Apparently, there’s some sort of kimono show this Sunday in Tokyo. I’m not planning to go, because:
2. I’d rather sleep in and enjoy the quiet time when the annoying woman we’re sharing this house with is gone.
3. I can think of a thousand different things I’d rather spend the hundred bucks or so (one way) than the shinkansen ticket to Tokyo.
Anyway, because while being in Japan and living in the house of a kimono teacher, you can’t avoid kimonos totally, last night I spent three hours watching the ladies prepare for the show in Tokyo this weekend.
What can I say, it was actually kind of fun. We were served traditional Japanese sweets and green tea. And I didn’t even mind sitting patiently seiza-style until my legs turned blue and numb – I had a bowl full of whisky-filled chocolate bon-bons at my disposal.
When I did get up, which I somehow managed to do unassisted, I was then used as a guinea pig to find out if it’s possible to teach a total beginner to tie an obi in less than four minutes. - Yes, it is. It won’t be a kimono show quality performance, but it will get the job done. Well, I didn’t tell them I wasn’t a total beginner. I even have a full kimono of my own, complete with tabi, zouri, matching purse and all, but after all those whisky bon-bons my skill was not what it used to be. And besides, I wasn’t about to make a complete fool out of myself in front of two licensed kimono teachers.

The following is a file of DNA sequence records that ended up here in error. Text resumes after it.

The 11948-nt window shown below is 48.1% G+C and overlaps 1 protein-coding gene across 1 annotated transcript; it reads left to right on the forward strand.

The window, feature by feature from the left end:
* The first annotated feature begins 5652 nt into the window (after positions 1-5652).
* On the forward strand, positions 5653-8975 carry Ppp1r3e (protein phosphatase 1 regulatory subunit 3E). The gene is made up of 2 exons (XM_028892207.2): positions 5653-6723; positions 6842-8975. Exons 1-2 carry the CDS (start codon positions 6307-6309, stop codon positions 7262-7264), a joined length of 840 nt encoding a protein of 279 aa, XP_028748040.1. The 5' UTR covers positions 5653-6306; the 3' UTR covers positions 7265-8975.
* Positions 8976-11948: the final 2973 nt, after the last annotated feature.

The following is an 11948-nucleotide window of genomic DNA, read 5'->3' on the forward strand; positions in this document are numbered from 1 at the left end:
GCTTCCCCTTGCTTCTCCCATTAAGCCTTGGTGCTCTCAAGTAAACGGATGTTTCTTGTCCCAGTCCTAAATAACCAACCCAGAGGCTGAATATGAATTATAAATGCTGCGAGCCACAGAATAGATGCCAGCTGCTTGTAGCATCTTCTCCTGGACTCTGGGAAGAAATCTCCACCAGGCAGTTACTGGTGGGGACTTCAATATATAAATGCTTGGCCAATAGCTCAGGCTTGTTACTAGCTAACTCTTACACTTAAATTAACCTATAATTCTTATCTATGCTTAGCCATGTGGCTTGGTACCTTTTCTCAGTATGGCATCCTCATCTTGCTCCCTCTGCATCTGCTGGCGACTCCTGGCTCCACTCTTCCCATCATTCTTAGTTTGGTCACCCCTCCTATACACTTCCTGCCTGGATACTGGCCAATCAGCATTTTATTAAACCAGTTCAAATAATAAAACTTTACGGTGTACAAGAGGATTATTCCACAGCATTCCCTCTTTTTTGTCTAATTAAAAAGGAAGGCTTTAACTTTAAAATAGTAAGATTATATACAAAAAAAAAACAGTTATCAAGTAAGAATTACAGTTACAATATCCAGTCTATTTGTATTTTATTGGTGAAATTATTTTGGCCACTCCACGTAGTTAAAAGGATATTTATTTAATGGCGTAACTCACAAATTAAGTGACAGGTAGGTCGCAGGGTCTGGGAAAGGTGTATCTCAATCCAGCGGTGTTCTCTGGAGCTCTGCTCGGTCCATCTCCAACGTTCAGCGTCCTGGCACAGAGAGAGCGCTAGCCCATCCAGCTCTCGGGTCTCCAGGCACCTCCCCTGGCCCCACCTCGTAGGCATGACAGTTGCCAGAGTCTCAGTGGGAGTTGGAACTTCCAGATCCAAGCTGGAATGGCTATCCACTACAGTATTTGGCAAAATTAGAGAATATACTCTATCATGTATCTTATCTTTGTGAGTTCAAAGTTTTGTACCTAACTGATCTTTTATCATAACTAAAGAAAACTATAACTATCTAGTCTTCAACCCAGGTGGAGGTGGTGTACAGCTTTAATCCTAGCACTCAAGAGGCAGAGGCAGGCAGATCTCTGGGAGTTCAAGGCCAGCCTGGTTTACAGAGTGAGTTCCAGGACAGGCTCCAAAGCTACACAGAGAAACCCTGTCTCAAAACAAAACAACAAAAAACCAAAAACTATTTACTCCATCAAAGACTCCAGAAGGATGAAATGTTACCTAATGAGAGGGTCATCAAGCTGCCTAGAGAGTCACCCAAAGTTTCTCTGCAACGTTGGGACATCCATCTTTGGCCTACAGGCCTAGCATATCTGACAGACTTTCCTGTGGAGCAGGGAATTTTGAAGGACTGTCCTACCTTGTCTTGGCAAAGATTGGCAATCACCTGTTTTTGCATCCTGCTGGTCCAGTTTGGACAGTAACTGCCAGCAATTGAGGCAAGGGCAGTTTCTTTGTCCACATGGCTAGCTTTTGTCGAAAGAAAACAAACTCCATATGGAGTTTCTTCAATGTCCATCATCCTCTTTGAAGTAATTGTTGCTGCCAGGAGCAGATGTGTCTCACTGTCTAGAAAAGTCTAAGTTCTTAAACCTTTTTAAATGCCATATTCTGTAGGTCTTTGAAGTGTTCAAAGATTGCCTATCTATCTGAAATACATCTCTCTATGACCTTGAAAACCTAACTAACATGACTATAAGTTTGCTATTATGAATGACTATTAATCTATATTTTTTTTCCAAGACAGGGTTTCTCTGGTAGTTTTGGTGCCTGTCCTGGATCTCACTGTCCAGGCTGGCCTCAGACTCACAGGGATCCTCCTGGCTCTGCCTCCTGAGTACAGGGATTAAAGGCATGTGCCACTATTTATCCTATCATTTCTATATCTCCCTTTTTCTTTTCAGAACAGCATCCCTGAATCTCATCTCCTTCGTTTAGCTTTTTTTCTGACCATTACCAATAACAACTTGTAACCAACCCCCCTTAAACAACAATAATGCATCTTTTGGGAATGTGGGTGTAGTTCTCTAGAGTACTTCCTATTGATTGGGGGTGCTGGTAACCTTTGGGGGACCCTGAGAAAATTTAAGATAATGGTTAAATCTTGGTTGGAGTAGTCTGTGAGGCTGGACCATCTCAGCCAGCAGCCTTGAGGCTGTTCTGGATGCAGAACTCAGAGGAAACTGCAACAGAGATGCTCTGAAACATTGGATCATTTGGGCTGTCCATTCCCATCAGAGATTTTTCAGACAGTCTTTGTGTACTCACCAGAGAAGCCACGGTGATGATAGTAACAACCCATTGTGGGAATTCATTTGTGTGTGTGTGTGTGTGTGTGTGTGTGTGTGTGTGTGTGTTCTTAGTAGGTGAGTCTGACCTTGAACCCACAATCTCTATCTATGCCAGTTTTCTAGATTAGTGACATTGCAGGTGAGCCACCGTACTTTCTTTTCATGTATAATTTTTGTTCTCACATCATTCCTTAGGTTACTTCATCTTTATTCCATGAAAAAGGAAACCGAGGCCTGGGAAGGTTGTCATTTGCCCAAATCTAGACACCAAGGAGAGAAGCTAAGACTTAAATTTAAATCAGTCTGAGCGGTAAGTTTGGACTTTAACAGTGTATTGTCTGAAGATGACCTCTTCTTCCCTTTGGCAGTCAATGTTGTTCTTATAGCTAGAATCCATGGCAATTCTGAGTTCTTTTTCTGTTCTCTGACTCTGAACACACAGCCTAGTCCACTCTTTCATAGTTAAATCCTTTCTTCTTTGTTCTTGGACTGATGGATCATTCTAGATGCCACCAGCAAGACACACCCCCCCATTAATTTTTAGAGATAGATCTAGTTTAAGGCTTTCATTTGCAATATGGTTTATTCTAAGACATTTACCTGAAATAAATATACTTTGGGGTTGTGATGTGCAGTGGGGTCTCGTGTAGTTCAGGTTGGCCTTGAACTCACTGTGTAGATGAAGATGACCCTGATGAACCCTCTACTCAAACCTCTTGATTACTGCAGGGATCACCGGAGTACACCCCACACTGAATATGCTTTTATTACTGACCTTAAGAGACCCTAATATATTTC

The lady to the left is a kimono teacher with all sorts of official certificates and over 30 years of experience. The lady to the right is a relative newbie, with only 5 years of teaching under her obi.
I promised them that one of these days I would really make an effort and learn the bloody thing properly. Or at the very least – attempt to learn the bloody thing properly.
Yeah, right… As if…